Known by local Chinese as “niu che shui” (water bullock cart), after the animal-powered barrows common on these streets in the 19th century, this is a culturally diverse enclave. Today, you’ll find fascinating Chinese heritage sites like the sacred Buddha Tooth Relic Temple and Hokkien landmark Thian Hock Keng Temple, old-school street markets as well as an assortment of restaurants and bars. There are also historical gems dedicated to Indian, Malay and even Arab communities.
Among the first areas to be developed by Singapore’s colonial powers, this neighborhood by the Singapore River was also the seat of British government chosen by Singapore founder Sir Stamford Raffles in 1822. The area features museums, memorials and highlights such as City Hall, where documents for the Japanese surrender after WWII were signed. It provides superb photo opportunities with restored landmarks like The Fullerton Hotel (the old General Post Office) against towering skyscrapers.
You wouldn’t know it from the art galleries, antique furniture stores, nail salons and weekend farmers’ markets that now call the area home, but the forested mini-precinct of Dempsey used to be a military stronghold that was the site of British army barracks in colonial times. Plus, conserved black-and-white buildings currently house a range of restaurants, bars and even specialty food purveyors in a historic space with an appealing laid-back vibe.
Featuring a scenic sea view, this beachfront area was built on reclaimed land in the 1960s in an effort to accommodate the rapidly developing city. It is most famous for its park, which spans a 15 km stretch of coastline, and offers an array of sporting, dining and recreational activities such as cycling. You’ll also find the East Coast Seafood Centre, with local institutions like Jumbo Seafood, No Signboard Seafood and Long Beach Seafood Restaurant.
Originally a settlement of Orang Laut (sea gypsies) and Malays, the community was dispersed by the British in the 1840s to make way for port traffic. This eastern precinct also became an early 20th-century playground for wealthy Eurasian and Peranakan (Straits Chinese) families who built waterfront leisure homes here. Though the area lost its seaside frontage when land was reclaimed to build East Coast Park in the late 1960s, many architecturally important buildings and shophouses from the era still stand. Geylang is known as a popular supper spot and red-light district. Food traditions, too, are alive and well, with Peranakan cuisine being a real highlight in Katong.
Jalan Besar, which means “big road” in Malay, was once a swampland of betel nut, nipah palm and fruit trees in the 1830s. The landscape was later taken over by shophouses, factories, and religious sites including Holy Trinity Church, together with abattoirs (the street was also known as “the slaughter pig depot in Kampong Kapor”). The now-conserved area is ideal for checking out Art Deco and “Chinese baroque” architecture, and still plays host to soccer matches at Jalan Besar Stadium. A new crop of hip establishments have also opened of late, such as quirky café Windowsill Pies and coffee specialist Chye Seng Huat Hardware.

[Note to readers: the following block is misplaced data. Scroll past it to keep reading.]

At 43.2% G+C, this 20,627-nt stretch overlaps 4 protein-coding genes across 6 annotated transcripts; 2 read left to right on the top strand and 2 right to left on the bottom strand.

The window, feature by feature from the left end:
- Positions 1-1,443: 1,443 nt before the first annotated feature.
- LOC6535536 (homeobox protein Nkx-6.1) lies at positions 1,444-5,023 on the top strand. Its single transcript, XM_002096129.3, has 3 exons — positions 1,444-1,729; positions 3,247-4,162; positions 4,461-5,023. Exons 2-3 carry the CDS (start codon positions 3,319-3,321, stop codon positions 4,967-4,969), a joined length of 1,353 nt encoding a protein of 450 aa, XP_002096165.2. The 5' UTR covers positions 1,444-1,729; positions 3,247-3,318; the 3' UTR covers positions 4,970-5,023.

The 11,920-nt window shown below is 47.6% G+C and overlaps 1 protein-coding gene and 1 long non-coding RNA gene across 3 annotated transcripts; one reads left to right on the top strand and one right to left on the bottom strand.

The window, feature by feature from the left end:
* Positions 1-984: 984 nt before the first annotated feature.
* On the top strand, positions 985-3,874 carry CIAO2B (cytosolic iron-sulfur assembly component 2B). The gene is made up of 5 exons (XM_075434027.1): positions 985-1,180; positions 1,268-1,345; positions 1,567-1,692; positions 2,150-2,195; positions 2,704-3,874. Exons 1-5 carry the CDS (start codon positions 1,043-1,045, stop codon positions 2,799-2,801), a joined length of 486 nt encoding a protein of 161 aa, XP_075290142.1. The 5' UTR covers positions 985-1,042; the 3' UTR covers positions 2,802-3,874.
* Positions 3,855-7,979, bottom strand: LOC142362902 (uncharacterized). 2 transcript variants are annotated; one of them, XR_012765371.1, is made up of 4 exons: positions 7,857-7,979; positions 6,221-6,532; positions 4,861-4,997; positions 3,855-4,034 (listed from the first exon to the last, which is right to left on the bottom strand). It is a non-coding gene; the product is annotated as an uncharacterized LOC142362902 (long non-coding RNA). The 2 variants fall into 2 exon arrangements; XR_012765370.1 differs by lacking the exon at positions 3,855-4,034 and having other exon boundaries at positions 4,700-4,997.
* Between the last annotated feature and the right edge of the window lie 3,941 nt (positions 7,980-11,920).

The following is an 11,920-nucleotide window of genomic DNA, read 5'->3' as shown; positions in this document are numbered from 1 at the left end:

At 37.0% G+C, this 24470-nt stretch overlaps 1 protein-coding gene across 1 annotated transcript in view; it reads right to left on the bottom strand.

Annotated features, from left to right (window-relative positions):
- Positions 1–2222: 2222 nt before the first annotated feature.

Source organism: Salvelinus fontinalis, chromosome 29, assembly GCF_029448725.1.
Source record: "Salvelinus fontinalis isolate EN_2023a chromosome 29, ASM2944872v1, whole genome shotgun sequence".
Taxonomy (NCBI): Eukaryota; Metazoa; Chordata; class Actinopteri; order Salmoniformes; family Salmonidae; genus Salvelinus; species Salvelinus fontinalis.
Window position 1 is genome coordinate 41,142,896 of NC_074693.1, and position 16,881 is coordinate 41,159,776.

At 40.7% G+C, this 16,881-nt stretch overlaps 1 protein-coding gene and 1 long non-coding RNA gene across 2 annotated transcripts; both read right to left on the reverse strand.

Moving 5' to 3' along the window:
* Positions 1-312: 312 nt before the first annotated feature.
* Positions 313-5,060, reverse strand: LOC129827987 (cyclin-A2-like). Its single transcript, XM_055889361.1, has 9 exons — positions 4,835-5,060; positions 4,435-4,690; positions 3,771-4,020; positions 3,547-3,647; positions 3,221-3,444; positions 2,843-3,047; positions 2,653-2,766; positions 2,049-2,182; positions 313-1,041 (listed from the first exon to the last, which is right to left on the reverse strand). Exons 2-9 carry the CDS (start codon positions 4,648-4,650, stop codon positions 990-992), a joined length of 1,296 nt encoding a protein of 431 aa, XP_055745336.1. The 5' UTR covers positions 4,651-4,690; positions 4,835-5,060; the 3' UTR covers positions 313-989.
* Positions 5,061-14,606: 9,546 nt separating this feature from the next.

Home to the Malay aristocracy in 1819, before British settlement in 1822 divided the area into ethnic groups, this area remains a stronghold among the Malay-Muslim community. The majestic Sultan Mosque provides a center for life and business around here, with shops hawking Malay-Arab wares like rugs, bohemian crafts and shisha tobacco as well as trendy cafés, boutiques and drinking establishments. The combination of modern and historic truly makes this place one of a kind.
Developed to absorb overflow from the now defunct Chulia Kampong, this enclave was established in colonial times. Don’t miss the stunning temples, boasting ornate facades with intricate cravings of Hindu deities, and 24-hour shopping mall Mustafa Centre, which has just about everything under the sun. The area’s also a haven for herbivores, with myriad hole-in-the-wall Indian vegetarian eats. Plus, you’ll also find quirky art galleries and boutique hotels alongside historic sites.
To the south of Chinatown, between the bay and the city, is this former center for dock workers and the flesh trade pre-WWII. The area was marked for conservation in the 1980s, kick-starting a rapid gentrification process. Now, it’s one of the city’s top dining destinations with everything from Russian fare to modern European molecular gastronomy. Other recent arrivals include a host of vintage stores showcasing toys, fashion, furniture and books from previous decades which make great souvenirs.
One of the oldest housing estates in Singapore, Tiong Bahru has an eclectic mix of public housing flats, Art Deco architecture and shophouses spanning the ’30s and ’40s with names that honor Chinese pioneers of the early 19th and 20th centuries. It’s a charming off-the-beaten-track neighborhood that’s long drawn local food connoisseurs from across the island thanks to delicious Chinese street food in Tiong Bahru Market and Food Centre. Many quaint specialty shops and eateries have also taken up residence and breathed new life into the area including Tiong Bahru Bakery, Japanese restaurant IKYU, spa Nimble/Knead, boutique Nana & Bird and coffee spot 40 Hands.